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    "Taking a break" and "dropping off" are the same thing. Whether you "drop off" because of "temptation" or "necessity"...either way you quit, and there's not a whole lot of difference...you aren't competing anymore. We all drop off sometime...whether it's because we give in to temptation, face the "real world," find ourselves no longer in the competitive mental state required to compete at that level, face physical breakdown, or die, it's eventually inevitable. The question is when, how far you've gotten, and how your experiences have changed you before you "drop off."

    There will be times when cycling will be the same as swimming. There will be times you hate it, times when it "gets to be too much," times you get "bored with it," times when it is not at all fun, and times that you'd rather be doing anything but cycling. Even when you love a sport, with that much training, you will not always enjoy it. Sport doesn't work that way. A good athlete faces these demons and trains anyway...there's never any question whether or not he'll get out the door and get his workout in.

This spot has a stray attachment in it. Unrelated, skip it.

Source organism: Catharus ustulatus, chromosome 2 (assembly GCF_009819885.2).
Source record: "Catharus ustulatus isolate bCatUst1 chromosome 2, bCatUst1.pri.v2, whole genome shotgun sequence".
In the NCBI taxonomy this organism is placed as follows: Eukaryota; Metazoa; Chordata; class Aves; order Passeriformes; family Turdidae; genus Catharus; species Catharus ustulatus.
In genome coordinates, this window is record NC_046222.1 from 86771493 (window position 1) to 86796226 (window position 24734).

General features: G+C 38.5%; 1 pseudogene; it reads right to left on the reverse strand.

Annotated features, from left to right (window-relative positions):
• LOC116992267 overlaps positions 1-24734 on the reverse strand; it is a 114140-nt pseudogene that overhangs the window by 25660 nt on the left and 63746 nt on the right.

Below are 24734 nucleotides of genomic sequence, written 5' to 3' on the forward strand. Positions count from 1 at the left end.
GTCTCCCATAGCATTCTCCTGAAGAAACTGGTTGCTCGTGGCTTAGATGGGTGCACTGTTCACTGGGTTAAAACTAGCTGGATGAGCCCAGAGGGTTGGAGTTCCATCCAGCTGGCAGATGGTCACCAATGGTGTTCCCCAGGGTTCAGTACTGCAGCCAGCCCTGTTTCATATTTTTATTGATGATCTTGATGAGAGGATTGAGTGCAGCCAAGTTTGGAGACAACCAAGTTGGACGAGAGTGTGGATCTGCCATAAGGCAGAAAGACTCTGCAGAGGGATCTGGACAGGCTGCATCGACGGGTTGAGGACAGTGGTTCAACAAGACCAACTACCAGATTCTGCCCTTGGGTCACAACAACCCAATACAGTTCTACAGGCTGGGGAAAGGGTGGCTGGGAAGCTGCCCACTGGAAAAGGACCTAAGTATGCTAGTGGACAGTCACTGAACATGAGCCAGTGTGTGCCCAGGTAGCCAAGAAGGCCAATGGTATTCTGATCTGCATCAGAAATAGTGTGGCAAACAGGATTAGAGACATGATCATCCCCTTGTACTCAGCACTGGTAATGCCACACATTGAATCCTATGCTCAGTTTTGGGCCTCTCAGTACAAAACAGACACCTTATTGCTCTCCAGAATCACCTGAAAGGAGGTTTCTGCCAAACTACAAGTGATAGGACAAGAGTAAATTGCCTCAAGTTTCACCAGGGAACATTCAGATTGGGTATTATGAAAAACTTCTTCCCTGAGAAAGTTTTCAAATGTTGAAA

The biggest problem I see with shooting for a goal this soon instead of one farther down the road is the possibility of burning yourself out too soon. As I said, I think you're better off with a longterm goal, just because I think you'd have a better chance. You could work on a base for years, and figure out exactly what works for you. But talk to a coach about it, and they'll give you a better idea of how to train and peak than I can.

    I never said you'd drop off in a month...I said you'd have to be willing to sacrifice.

    You'll face doubters a million times over throughout your career. I don't consider myself a doubter, but I consider myself a realist. If you find yourself rattled and upset by what I'm telling you, you'll never make it. But if you can read my posts, understand that the road ahead is hard and long, and accept that and forge ahead anyway, you're one step closer to your dream.